Review: The Walking Dead 10x13, “What We Become”

Aaron Neuwirth reviews The Walking Dead Season 10, Episode 13, "What We Become" in which Michonne learns about the island she has come to and reckons with her past.

In the small amount of time since watching it, I already see “What We Become” growing on me as far as what it wanted to accomplish. For a peek behind the scenes, I’ve been watching these latest Walking Dead episodes somewhat early, but before a chance to hear any other reaction to what’s taken place. With no hype around individual episodes, I have the clearest state of mind as far as what to expect. Seeing how this is a farewell episode for Michonne, I was curious about how it would play up a farewell within an episode designed to have her isolated from the main cast. The magic of the writing and direction of this episode is how it’s able to accomplish a lot as far as looking back at Danai Gurira’s years on the show and find an appropriate way to move the character forward.

When we last saw Michonne, she was sailing away to an island with Kevin Carroll’s Virgil, a survivor claiming to be living on an island with his family. The idea was her help in exchange for the supply of weapons located on some military base on said island. I had a lot of ideas of where this could lead, as this is going off book enough to leave me out of the loop, and as a final episode for Gurira, there are several ways to take things. Given the death of a few notable characters in last week’s episode, I doubted Michonne would be killed off, but at the same time, perhaps the show had some tricks up its sleeves.

To my surprise, this episode was closed off while still providing a lot of past and present cast members one more chance to see Michonne, but in an entirely unexpected way. There were good hints right at the beginning, as Michonne from the end of season 2 comes across Andrea and doesn’t save her. With that series of events playing out, I got this “What If?” concept thrown at me, wondering what to expect next. As things played out, the build-up to why this was happening was neat to watch.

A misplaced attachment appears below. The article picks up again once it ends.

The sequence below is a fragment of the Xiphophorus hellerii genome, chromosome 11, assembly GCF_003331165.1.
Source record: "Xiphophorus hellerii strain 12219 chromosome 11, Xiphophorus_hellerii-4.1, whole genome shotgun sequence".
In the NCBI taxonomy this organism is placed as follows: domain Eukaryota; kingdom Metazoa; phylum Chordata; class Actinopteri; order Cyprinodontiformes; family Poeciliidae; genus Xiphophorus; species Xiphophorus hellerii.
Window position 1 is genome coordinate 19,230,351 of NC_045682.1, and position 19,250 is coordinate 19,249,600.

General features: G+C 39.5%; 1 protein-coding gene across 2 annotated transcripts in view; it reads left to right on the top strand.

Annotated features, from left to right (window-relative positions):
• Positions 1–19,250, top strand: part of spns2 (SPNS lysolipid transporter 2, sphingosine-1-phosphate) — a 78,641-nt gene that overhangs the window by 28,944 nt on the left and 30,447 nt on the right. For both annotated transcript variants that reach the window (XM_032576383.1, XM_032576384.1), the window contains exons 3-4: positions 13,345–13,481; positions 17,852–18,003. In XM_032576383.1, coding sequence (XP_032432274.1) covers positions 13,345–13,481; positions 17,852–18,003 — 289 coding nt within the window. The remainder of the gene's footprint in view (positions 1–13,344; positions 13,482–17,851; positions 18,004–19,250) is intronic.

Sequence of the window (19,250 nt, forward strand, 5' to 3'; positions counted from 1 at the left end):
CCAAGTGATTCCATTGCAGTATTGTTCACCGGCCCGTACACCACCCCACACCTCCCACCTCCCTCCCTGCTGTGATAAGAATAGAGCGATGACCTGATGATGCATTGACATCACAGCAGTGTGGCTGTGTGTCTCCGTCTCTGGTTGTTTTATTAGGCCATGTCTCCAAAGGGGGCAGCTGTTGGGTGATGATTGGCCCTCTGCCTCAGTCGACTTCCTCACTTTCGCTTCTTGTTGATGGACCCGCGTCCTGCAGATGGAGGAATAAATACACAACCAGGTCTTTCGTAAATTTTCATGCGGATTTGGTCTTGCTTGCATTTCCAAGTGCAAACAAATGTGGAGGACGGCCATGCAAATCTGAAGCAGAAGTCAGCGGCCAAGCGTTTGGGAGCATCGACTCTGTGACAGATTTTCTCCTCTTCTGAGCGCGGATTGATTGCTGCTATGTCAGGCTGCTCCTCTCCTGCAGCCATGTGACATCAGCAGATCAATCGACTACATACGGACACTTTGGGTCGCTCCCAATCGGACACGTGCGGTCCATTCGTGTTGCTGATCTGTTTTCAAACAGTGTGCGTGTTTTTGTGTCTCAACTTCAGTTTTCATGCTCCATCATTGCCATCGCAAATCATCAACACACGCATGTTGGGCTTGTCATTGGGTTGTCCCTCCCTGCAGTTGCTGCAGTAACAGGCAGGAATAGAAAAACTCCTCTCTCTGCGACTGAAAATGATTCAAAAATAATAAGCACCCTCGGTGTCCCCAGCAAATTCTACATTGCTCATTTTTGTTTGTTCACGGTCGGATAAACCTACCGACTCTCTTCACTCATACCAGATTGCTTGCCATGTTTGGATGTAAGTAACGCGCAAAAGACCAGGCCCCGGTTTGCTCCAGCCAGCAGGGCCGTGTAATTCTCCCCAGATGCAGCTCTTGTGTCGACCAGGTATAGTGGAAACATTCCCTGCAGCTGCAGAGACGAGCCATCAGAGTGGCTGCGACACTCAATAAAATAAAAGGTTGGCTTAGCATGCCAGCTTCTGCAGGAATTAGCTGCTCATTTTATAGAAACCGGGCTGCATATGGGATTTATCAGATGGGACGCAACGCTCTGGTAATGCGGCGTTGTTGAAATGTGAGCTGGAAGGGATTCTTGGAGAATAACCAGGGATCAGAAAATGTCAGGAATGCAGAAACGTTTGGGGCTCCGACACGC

Yes, Virgil did not seem like the most trustworthy person, but to what extent he wasn’t on the level, I was not sure. The fact that his family had already been dead was easy to see coming, but I was more surprised by the presence of other people being held captive. Still, that’s nothing compared to the full-on drug trip he put Michonne on, leading into more of the “What If?” scenario teased in the cold open.

 So why was this necessary? By the end of the episode, we hear Virgil explain how he hoped Michonne would see the heaven that he experienced in visions featuring his family returned. Michonne, however, only saw hell. This was a hell where she encountered Negan early on, became a Savior (how she magically still found her way all the way up to Virginia in this alternate reality is a bit of a stretch), murder members of Rick’s group, only to be taken out by Rick and Daryl. It’s a bad place where all the good and reform she went through after her initial losses were nullified for the worse.

In addition to the admittedly quite cool idea of seeing old characters (Glenn! Heath! Abraham!) presented again for the sake of a twisted flashback, there’s a lot of processing on who it is that Michonne has been throughout this series, and why it feels wrong to see her on the evil side of things. Filtering all of this through a drug-fueled lens is smart, especially in the way the rest of the episode works out.

As she eventually escapes cavity and things lead to a confrontation with Virgil, where she could end his life, it comes down to everything we’ve known and just witness that makes her act of mercy register. At the end of everything, even in a situation where lies, deceit, and forms of violence have pushed Michonne, she’s become the sort of leader that knows how to survive in this world, and what steps need to be taken to keep things moving forward for the better. But that’s not even the end of the episode.